In addition to that, the pH of the beer and the pH in the mash have only a loose correlation. There are many factors that affect beer pH and only one of them is the pH of the cast out wort which is more closely related to mash pH.

Kai
Title: Re: pH and finished beer
Post by: James Lorden on December 06, 2010, 02:08:45 pm
My problem with acid malt is that I don't know how to quantify it's effect on the mash pH.  With my water report, some brewing salts, and a good spreadsheet I can hit my number with ease... I haven't seen a spreadsheet that incorporates acid malt (only malt variable I have seen is SRM).
Title: Re: pH and finished beer
Post by: Kaiser on December 06, 2010, 02:17:55 pm
My problem with acid malt is that I don't know how to quantify it's effect on the mash pH.  With my water report, some brewing salts, and a good spreadsheet I can hit my number with ease... I haven't seen a spreadsheet that incorporates acid malt (only malt variable I have seen is SRM).

My spreadsheet incorporates acid malt: http://braukaiser.com/documents/Kaiser_water_calculator.xls

It's just a matter of doing the conversion between 88% lactic acid and acid malt which has about 3% w/w lactic acid content. But you may also use other acids like phosphoric acid for example.

It has been my experience, backed up by experiments, that even water with very low alkalinity will not give you an optimal mash pH when your grist contains only pilsner malt.

Kai
Title: Re: pH and finished beer
Post by: James Lorden on December 06, 2010, 05:22:52 pm

It has been my experience, backed up by experiments, that even water with very low alkalinity will not give you an optimal mash pH when your grist contains only pilsner malt.

Kai

Even with calcium additions?
Title: Re: pH and finished beer
Post by: Kaiser on December 06, 2010, 07:21:48 pm
Even with calcium additions?

I guess it depends on the beer.

To drop the pH by ~0.3 units from 5.75 (pilsner malt in distilled water) to 5.45 you need about 350 ppm Ca in a 4 l/kg mash. So even if you put all (mash and sparge) calcium in the mash you have an equivalent water profile that has about 150 ppm Ca. This is a bit much for many lagers (IMO).

Another interesting aspect with calcium is that it precipitates phosphates which are a major pH buffer in wort and beer. It is very much possible that a beer brewed with calcium rich water can end up with a lower pH compared to the same beer brewed with water low in calcium even if they both had the same mash pH.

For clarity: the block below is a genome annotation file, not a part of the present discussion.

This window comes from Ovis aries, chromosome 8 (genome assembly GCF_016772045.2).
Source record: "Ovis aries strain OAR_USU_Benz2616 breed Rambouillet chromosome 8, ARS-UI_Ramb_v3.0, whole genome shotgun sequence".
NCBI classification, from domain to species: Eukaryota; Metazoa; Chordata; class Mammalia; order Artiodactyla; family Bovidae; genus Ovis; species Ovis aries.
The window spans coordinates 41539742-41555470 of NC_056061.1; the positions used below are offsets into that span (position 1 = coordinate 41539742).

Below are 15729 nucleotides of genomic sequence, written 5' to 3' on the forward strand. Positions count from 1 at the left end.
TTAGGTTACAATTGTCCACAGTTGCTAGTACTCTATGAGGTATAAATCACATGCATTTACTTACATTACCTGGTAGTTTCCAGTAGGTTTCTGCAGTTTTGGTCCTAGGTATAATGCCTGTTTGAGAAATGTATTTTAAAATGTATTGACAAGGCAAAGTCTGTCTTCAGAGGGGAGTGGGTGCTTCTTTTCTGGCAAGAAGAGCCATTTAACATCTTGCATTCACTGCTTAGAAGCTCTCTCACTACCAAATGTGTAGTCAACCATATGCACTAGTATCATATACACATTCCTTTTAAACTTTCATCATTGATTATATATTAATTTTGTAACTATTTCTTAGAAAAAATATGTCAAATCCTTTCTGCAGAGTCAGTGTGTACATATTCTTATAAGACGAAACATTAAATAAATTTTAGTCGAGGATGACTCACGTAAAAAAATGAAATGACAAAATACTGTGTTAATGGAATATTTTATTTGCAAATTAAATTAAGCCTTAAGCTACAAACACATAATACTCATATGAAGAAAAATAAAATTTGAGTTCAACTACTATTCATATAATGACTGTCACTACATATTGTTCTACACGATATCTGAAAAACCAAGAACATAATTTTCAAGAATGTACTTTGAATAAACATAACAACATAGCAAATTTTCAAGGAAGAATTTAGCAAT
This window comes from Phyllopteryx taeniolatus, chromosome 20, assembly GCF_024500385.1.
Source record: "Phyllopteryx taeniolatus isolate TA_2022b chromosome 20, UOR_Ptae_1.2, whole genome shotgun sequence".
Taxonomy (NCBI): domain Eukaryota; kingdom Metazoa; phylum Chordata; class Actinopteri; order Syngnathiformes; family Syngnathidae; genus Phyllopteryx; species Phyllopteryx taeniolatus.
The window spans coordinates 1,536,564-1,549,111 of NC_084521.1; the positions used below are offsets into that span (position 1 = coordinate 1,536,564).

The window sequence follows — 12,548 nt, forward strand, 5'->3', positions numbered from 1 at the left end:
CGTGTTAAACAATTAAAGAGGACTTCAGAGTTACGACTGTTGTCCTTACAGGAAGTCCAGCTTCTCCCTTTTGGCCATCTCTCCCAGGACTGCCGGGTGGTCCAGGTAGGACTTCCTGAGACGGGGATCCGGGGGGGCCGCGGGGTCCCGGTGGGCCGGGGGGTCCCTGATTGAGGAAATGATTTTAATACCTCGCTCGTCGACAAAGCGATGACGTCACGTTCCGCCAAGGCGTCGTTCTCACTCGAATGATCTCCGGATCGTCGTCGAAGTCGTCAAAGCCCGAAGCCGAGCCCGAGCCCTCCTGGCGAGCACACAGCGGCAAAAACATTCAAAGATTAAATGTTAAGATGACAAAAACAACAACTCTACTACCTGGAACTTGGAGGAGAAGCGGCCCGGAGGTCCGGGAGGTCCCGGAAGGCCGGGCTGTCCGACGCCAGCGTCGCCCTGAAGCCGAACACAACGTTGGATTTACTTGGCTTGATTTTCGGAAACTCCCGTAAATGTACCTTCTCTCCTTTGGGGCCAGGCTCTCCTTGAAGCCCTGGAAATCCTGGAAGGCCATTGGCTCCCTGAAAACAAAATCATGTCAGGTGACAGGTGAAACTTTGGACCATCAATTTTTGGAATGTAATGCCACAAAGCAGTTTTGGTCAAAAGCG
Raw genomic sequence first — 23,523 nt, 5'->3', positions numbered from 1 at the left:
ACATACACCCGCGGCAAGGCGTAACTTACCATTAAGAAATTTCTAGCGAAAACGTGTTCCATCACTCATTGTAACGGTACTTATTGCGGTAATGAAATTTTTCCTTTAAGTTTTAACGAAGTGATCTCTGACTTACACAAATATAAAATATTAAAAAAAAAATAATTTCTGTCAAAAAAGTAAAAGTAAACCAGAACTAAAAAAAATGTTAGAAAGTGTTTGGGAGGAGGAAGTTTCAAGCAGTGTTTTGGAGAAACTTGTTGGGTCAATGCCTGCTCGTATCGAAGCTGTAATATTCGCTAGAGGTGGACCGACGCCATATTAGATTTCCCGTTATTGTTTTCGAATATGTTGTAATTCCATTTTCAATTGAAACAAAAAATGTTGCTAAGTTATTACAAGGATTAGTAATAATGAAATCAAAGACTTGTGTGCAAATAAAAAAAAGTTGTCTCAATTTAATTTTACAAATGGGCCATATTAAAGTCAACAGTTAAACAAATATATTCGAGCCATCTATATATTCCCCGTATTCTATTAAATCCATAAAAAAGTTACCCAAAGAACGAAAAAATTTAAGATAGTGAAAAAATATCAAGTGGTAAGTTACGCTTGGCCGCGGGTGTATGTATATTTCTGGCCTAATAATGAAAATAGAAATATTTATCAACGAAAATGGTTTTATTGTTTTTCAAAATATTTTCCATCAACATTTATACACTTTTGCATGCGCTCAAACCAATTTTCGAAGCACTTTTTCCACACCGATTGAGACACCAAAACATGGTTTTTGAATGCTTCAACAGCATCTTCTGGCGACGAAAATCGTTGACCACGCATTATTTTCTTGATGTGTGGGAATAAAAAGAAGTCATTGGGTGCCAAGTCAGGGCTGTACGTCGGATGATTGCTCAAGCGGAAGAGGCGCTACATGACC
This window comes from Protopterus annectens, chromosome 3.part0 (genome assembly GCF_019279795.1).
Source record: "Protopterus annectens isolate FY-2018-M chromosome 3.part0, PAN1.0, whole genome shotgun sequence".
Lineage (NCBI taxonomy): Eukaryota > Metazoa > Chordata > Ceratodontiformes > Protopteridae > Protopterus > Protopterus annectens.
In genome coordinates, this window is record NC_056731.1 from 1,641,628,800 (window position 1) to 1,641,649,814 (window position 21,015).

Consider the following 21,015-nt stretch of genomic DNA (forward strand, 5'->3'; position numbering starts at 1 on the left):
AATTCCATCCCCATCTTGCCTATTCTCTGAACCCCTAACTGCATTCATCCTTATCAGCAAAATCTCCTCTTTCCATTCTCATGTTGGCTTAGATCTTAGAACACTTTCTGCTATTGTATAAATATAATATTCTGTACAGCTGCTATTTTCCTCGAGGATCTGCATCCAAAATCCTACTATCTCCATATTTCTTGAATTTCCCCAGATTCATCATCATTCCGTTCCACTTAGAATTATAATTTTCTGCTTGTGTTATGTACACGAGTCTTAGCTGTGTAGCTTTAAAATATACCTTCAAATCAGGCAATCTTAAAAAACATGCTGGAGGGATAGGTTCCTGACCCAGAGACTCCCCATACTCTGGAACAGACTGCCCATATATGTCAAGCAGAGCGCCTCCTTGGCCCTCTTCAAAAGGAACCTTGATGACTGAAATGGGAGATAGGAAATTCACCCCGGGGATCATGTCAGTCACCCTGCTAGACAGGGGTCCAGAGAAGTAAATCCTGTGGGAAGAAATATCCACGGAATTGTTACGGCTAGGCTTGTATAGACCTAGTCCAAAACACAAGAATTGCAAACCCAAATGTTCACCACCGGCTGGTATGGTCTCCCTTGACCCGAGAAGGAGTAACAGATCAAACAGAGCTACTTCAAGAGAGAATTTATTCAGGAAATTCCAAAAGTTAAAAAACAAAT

Kai
Title: Re: pH and finished beer
Post by: James Lorden on December 07, 2010, 09:05:11 am
Even with calcium additions?


Another interesting aspect with calcium is that it precipitates phosphates which are a major pH buffer in wort and beer. It is very much possible that a beer brewed with calcium rich water can end up with a lower pH compared to the same beer brewed with water low in calcium even if they both had the same mash pH.

Kai

If the phosphate is a buffer and pH drops during fermentation then wouldn't that mean that the pH of the the finished beer would drop less then the beer with less phosphate buffer... hence calcium rich water in mash could lead to higher pH in finished beer since there will more phosphate buffer to counteract the yeast pumping out those H+ during fermentation?....  I am not correcting you just asking for clarification - still working through the finer points of water chemistry.
Title: Re: pH and finished beer
Post by: Kaiser on December 07, 2010, 10:03:06 am

If the phosphate is a buffer and pH drops during fermentation then wouldn't that mean that the pH of the the finished beer would drop less then the beer with less phosphate buffer... hence calcium rich water in mash could lead to higher pH in finished beer since there will more phosphate buffer to counteract the yeast pumping out those H+ during fermentation?....  I am not correcting you just asking for clarification - still working through the finer points of water chemistry.